Description:

BACKGROUND OF THE INVENTION

1. Field of the Invention

The invention concerns a rotor for a gantry of a computed tomography apparatus and a computed tomography apparatus with such a rotor.

2. Description of the Prior Art

Computed tomography apparatuses enable the reconstruction of three-dimensional slice or volume images of an examination region for diagnostic purposes. The reconstruction of an image ensues on the basis of projections of an examination region that are acquired by irradiating a subject with an x-ray fan beam from different projection directions by rotation of an acquisition device, so that measurement data for parallel projections from an angle range of at least 180 degrees plus the fan beam angle are obtained for reconstruction of an image. To produce the rotation of the acquisition device, the computed tomography apparatus has a gantry that has a stationary rotating frame and a rotor mounted so that it can rotate by means of a rotating support device. The acquisition device is mounted on this rotor. The rotor has conventionally been fabricated as a cast part made of an aluminum alloy AlZn10SiMg with a rotor wall in the form of an annular disc and a retention ring running along its outer periphery for mounting the components of the acquisition device. The wall thicknesses of the rotor vary between 15 and 20 mm.

To avoid movement artifacts in the reconstructed image that can arise due to patient or organ movements, it is sought to select the time window for acquisition of the projections required for reconstruction to be as small as possible by the use of high rotation speeds. Rotation speeds of 210 R/min are achieved in current computed tomography apparatuses. However, in the future the rotation speeds should be raised to at least 300 R/min.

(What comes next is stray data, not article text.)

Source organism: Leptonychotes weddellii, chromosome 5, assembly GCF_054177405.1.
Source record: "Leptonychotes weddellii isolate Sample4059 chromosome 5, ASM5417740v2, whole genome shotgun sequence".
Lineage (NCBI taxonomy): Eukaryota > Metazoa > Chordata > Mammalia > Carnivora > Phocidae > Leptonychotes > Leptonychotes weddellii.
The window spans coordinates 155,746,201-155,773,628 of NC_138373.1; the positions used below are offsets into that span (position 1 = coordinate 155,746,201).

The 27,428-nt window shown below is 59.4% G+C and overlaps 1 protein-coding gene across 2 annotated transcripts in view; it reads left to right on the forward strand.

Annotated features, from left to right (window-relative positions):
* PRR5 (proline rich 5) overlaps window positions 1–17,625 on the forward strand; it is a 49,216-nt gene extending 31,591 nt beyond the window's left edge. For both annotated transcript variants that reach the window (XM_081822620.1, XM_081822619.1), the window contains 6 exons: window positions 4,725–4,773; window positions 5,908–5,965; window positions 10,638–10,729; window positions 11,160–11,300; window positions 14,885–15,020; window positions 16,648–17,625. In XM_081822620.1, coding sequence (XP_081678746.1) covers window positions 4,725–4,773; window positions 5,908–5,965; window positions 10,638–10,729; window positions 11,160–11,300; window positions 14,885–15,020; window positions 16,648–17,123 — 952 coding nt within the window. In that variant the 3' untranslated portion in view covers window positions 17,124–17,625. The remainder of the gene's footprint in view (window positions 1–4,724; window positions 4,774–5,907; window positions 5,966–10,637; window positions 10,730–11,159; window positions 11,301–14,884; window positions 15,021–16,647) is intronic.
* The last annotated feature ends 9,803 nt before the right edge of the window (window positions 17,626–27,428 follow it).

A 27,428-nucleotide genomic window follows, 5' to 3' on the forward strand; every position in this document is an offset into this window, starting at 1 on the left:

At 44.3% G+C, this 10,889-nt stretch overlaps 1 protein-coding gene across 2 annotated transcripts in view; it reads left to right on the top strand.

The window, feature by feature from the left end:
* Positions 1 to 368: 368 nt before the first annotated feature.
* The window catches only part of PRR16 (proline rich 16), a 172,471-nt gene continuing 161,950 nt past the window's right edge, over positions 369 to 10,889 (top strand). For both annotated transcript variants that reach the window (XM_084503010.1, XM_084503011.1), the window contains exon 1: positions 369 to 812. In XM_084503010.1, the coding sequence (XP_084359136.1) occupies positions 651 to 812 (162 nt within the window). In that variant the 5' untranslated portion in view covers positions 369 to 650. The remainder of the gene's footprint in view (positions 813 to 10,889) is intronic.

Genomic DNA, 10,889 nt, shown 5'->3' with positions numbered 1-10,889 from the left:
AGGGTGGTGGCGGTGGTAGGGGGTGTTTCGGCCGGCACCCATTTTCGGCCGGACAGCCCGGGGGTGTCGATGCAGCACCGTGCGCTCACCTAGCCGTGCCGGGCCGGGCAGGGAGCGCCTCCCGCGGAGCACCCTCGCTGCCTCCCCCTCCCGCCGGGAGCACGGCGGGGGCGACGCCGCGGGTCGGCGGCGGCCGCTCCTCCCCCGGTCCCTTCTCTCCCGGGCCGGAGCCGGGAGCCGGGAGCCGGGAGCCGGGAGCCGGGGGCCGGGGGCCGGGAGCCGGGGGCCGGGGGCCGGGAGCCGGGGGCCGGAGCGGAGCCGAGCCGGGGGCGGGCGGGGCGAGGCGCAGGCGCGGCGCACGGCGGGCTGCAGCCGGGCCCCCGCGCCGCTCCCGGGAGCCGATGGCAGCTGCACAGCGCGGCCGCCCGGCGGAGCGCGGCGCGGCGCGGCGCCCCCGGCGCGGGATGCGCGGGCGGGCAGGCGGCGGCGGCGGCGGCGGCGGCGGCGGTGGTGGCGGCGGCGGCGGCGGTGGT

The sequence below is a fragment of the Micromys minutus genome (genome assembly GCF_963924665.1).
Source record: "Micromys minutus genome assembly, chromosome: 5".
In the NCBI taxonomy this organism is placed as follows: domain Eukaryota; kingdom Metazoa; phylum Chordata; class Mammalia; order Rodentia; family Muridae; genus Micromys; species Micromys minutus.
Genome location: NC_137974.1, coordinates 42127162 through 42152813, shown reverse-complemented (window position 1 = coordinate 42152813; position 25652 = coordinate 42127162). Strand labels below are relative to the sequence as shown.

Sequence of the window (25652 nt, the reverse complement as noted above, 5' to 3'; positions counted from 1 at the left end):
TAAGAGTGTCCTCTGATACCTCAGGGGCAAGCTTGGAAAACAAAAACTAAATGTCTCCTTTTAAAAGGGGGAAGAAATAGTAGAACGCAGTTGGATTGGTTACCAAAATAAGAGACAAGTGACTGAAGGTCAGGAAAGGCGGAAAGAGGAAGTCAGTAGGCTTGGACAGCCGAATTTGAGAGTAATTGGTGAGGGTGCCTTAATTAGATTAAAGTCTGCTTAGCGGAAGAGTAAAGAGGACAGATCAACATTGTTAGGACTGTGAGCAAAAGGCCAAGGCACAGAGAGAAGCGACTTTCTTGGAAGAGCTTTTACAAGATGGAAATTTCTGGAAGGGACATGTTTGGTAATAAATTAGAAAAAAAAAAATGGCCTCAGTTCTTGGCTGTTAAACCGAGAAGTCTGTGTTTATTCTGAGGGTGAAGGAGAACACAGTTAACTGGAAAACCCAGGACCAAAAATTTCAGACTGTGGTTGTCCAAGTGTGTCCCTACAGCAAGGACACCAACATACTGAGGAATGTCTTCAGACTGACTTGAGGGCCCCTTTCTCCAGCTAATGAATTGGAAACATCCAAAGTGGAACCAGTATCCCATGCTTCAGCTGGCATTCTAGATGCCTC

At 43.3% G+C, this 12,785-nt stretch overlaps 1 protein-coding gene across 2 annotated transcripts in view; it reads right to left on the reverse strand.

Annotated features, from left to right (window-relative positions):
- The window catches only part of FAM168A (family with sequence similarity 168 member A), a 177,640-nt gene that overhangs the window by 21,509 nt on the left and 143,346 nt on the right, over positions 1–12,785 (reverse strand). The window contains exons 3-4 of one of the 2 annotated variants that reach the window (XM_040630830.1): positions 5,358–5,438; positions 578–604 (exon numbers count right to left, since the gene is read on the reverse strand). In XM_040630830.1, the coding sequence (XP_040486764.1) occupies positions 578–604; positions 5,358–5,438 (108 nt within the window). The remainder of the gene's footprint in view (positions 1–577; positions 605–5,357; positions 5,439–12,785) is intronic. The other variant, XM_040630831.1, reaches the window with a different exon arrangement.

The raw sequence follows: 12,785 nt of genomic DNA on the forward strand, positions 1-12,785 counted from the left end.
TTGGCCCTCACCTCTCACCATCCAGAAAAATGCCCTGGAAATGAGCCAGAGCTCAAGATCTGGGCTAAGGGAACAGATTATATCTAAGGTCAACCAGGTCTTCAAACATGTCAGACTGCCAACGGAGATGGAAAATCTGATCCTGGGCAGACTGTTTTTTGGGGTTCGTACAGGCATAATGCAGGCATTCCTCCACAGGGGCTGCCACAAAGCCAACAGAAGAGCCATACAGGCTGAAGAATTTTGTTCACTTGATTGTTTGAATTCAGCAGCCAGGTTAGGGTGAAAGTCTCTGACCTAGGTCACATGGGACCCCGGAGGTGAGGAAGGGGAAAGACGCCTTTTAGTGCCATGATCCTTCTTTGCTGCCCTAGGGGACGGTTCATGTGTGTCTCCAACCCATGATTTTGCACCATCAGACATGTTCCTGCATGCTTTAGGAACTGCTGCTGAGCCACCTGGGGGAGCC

Due to a combination of high rotation speed, large rotation radius and high rotation mass, the rotor represents a highly mechanically stressed component that, in addition to the accommodation of the stresses that are incurred, must also insure that the positions of x-ray tubes and detectors is rigidly maintained, since position shifts of the components of more than 0.15 mm can lead to a significant degradation of the image quality.

Significant primary requirements for the rotor of a gantry are accordingly not only a high stability to transfer the forces but also a high rigidity in order to keep deformations of the rotor (and thus the position shifts of the components of the acquisition device) below the allowable limits, given a simultaneously low weight.

An additional thickening of the existing design would be necessary in order to achieve rotation speeds of 300 R/min and more while keeping the same material. The consequence would be a weight increase of the rotor. Components to drive the rotor and the stationary part of the gantry thus would also have to be adapted to the greater weight. This approach has the disadvantage that it leads to a sensitive weight and volume increase of the entire gantry.

SUMMARY OF THE INVENTION

An object of the present invention is to provide a rotor of a gantry of a computer tomography apparatus with a high rigidity and a high stability given a simultaneously low weight of the rotor, such that high rotor rotation speeds can be achieved without negatively affecting the image quality of generated image. An object of the invention is, moreover, to provide a gantry and a computed tomography apparatus with such a rotor.